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Am J Respir Crit Care Med. 2003 Apr 1;167(7):976-82. Epub 2002 Oct 31.

Recurrent lymphangiomyomatosis after transplantation: genetic analyses reveal a metastatic mechanism.

Author information

1
Fox Chase Cancer Center, 7701 Burholme Avenue, Philadelphia, PA 19111, USA.

Abstract

Lymphangiomyomatosis (LAM) is characterized by the proliferation of abnormal smooth muscle cells and cystic degeneration of the lung. LAM affects almost exclusively young women. Although lung transplantation provides effective therapy for end-stage LAM, there are reports of LAM recurrence after lung transplantation. Whether these recurrent LAM cells arise from the patient or the lung transplant donor is an area of controversy. We used microsatellite marker fingerprinting and TSC2 gene mutational analysis to study a patient with recurrent LAM after single-lung transplantation. The DNA microsatellite marker pattern indicated the presence of patient-derived LAM cells in the allograft. A somatic one base pair deletion in exon 18 of the TSC2 gene was identified in pulmonary and lymph node LAM cells before transplantation. The same mutation was in the recurrent LAM, demonstrating that the recurrent LAM was derived from the patient. Fluorescence in situ hybridization revealed that cells immunoreactive with the monoclonal antibody HMB-45 did not contain a Y chromosome. These data indicate that histologically benign LAM cells can migrate or metastasize in vivo to the transplanted lung. In addition, the patient had no evidence of a renal angiomyolipoma at autopsy and therefore demonstrated for the first time that somatic TSC2 mutations cause LAM in patients without angiomyolipomas.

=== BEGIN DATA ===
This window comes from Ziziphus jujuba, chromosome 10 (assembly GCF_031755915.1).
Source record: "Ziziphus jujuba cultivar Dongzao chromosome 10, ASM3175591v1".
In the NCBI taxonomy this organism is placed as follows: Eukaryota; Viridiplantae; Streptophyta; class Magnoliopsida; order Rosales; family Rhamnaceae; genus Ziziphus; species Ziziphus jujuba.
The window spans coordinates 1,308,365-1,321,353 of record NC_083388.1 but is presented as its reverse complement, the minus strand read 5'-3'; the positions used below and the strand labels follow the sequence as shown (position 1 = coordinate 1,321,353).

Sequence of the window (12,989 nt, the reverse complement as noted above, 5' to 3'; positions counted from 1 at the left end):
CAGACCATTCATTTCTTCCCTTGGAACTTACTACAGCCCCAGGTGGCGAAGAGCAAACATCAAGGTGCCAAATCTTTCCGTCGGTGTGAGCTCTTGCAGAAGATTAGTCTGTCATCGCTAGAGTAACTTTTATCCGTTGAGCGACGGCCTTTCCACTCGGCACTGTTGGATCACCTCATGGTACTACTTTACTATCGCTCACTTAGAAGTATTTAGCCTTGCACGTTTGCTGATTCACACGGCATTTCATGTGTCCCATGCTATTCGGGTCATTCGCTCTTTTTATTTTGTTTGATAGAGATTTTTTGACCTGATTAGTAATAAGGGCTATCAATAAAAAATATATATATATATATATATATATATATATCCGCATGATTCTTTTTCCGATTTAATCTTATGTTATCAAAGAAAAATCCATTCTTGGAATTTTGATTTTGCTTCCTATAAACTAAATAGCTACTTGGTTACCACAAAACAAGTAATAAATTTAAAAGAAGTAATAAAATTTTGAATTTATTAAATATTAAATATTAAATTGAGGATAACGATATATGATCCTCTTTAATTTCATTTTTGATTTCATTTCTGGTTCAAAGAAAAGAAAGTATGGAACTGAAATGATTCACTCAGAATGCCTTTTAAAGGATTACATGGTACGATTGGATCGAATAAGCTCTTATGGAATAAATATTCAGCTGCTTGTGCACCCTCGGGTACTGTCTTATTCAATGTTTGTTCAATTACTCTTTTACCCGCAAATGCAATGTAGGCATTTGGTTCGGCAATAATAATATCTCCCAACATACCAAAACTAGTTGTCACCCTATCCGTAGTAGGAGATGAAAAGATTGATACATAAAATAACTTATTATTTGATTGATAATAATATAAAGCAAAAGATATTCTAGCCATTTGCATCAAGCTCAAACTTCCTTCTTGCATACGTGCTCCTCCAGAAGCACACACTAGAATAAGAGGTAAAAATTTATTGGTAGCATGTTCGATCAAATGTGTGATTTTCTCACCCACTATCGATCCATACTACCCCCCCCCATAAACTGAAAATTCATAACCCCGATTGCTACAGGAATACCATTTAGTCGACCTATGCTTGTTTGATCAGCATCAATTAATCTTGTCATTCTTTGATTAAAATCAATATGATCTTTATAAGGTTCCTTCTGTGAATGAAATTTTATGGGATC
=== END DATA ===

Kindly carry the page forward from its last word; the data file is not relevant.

PMID:
12411287
DOI:
10.1164/rccm.200208-969OC
[Indexed for MEDLINE]

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